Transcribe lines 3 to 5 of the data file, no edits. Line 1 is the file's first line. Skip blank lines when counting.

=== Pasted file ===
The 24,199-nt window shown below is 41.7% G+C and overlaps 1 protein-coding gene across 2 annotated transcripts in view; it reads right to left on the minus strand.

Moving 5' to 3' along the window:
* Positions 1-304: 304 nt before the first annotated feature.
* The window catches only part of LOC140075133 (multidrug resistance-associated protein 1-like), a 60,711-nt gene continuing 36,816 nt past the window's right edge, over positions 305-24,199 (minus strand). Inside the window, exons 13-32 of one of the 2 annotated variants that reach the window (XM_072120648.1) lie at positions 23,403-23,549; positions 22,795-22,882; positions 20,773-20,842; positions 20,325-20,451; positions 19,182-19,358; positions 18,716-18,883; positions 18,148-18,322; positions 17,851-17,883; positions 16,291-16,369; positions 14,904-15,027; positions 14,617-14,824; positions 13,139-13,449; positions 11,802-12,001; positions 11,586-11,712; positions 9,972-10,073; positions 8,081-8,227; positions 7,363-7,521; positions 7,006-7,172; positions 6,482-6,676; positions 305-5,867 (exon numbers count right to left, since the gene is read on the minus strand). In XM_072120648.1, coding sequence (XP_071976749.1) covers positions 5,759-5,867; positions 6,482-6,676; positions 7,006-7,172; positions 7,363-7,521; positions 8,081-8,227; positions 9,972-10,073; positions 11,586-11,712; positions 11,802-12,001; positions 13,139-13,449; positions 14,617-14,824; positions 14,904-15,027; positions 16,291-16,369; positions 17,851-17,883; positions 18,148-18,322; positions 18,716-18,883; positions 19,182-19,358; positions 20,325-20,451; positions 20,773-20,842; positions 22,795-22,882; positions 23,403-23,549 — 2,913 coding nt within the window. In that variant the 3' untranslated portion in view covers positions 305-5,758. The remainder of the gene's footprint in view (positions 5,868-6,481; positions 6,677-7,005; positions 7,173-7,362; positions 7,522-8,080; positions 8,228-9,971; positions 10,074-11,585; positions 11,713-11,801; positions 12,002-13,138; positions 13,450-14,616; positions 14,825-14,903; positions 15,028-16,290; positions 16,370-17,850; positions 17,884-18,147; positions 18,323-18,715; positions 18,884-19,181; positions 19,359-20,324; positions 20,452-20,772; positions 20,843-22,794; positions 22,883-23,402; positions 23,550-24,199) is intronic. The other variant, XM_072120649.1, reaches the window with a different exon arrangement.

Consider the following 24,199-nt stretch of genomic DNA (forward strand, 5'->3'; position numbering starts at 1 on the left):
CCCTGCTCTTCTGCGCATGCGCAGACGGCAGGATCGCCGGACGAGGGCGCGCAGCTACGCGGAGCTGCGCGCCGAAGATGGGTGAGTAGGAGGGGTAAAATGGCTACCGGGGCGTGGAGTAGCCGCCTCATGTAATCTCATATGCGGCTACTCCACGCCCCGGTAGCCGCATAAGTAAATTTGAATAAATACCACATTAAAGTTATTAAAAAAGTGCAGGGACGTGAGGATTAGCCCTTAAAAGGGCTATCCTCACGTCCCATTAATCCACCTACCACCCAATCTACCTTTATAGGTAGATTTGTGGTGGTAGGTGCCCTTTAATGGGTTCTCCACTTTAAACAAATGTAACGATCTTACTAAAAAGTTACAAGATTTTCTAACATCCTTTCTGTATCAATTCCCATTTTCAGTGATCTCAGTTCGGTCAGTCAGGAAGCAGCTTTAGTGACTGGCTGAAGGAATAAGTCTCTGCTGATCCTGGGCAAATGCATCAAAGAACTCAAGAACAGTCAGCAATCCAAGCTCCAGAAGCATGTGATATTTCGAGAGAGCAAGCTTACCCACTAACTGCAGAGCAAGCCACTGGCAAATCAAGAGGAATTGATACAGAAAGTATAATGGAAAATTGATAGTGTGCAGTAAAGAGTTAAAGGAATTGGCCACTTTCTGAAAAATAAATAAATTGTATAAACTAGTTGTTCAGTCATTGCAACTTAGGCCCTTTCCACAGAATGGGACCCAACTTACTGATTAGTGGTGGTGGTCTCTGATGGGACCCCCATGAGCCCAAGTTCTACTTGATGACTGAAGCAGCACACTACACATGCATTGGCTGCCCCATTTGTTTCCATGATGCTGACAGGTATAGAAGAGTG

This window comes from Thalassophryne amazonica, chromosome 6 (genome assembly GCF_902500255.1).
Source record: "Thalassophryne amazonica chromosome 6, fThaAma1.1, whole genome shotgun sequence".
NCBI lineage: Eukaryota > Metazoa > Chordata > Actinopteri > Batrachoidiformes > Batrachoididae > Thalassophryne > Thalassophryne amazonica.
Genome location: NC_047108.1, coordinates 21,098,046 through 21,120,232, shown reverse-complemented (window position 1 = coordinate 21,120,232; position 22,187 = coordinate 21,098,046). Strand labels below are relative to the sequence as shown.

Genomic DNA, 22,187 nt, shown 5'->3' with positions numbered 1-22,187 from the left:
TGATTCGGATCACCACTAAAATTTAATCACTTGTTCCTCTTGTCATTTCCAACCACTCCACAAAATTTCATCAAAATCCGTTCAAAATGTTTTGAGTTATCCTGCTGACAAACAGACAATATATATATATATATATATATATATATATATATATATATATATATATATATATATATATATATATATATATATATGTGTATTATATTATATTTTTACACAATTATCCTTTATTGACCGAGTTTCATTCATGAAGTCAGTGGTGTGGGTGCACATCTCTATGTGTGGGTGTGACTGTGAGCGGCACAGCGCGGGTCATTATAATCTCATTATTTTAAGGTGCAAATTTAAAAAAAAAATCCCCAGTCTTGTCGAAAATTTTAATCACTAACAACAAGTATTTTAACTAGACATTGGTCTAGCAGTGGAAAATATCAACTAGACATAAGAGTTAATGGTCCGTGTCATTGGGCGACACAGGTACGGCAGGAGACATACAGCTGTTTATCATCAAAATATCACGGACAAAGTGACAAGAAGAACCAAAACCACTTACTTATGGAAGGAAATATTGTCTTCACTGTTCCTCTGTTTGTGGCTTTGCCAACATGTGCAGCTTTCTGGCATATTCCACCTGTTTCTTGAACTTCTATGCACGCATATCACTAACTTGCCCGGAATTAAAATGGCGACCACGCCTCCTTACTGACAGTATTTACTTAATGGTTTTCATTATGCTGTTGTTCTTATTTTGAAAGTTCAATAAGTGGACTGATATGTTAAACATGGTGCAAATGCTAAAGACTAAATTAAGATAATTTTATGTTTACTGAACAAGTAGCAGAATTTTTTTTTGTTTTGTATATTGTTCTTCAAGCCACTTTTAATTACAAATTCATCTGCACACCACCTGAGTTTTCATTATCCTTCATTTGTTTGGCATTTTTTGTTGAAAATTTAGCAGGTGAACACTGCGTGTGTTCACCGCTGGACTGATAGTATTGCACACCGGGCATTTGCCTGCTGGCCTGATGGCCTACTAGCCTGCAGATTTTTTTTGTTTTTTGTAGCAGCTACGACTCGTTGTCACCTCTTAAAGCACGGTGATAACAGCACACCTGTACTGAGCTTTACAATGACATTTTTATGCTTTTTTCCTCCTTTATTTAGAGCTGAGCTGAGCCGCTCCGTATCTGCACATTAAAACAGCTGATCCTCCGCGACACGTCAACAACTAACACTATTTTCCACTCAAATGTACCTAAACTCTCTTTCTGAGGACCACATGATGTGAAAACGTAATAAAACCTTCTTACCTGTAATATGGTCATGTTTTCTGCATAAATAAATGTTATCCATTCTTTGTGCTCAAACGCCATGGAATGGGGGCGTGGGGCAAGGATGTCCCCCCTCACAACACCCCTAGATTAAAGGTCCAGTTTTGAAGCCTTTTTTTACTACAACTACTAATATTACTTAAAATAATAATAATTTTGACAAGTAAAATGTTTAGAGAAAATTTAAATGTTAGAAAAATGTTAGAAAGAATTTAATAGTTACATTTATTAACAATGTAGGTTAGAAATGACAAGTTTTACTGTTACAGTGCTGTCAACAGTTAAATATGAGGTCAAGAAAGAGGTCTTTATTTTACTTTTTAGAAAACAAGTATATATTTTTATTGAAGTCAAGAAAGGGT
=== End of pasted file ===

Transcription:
* Positions 1-304: 304 nt before the first annotated feature.
* The window catches only part of LOC140075133 (multidrug resistance-associated protein 1-like), a 60,711-nt gene continuing 36,816 nt past the window's right edge, over positions 305-24,199 (minus strand). Inside the window, exons 13-32 of one of the 2 annotated variants that reach the window (XM_072120648.1) lie at positions 23,403-23,549; positions 22,795-22,882; positions 20,773-20,842; positions 20,325-20,451; positions 19,182-19,358; positions 18,716-18,883; positions 18,148-18,322; positions 17,851-17,883; positions 16,291-16,369; positions 14,904-15,027; positions 14,617-14,824; positions 13,139-13,449; positions 11,802-12,001; positions 11,586-11,712; positions 9,972-10,073; positions 8,081-8,227; positions 7,363-7,521; positions 7,006-7,172; positions 6,482-6,676; positions 305-5,867 (exon numbers count right to left, since the gene is read on the minus strand). In XM_072120648.1, coding sequence (XP_071976749.1) covers positions 5,759-5,867; positions 6,482-6,676; positions 7,006-7,172; positions 7,363-7,521; positions 8,081-8,227; positions 9,972-10,073; positions 11,586-11,712; positions 11,802-12,001; positions 13,139-13,449; positions 14,617-14,824; positions 14,904-15,027; positions 16,291-16,369; positions 17,851-17,883; positions 18,148-18,322; positions 18,716-18,883; positions 19,182-19,358; positions 20,325-20,451; positions 20,773-20,842; positions 22,795-22,882; positions 23,403-23,549 — 2,913 coding nt within the window. In that variant the 3' untranslated portion in view covers positions 305-5,758. The remainder of the gene's footprint in view (positions 5,868-6,481; positions 6,677-7,005; positions 7,173-7,362; positions 7,522-8,080; positions 8,228-9,971; positions 10,074-11,585; positions 11,713-11,801; positions 12,002-13,138; positions 13,450-14,616; positions 14,825-14,903; positions 15,028-16,290; positions 16,370-17,850; positions 17,884-18,147; positions 18,323-18,715; positions 18,884-19,181; positions 19,359-20,324; positions 20,452-20,772; positions 20,843-22,794; positions 22,883-23,402; positions 23,550-24,199) is intronic. The other variant, XM_072120649.1, reaches the window with a different exon arrangement.

Consider the following 24,199-nt stretch of genomic DNA (forward strand, 5'->3'; position numbering starts at 1 on the left):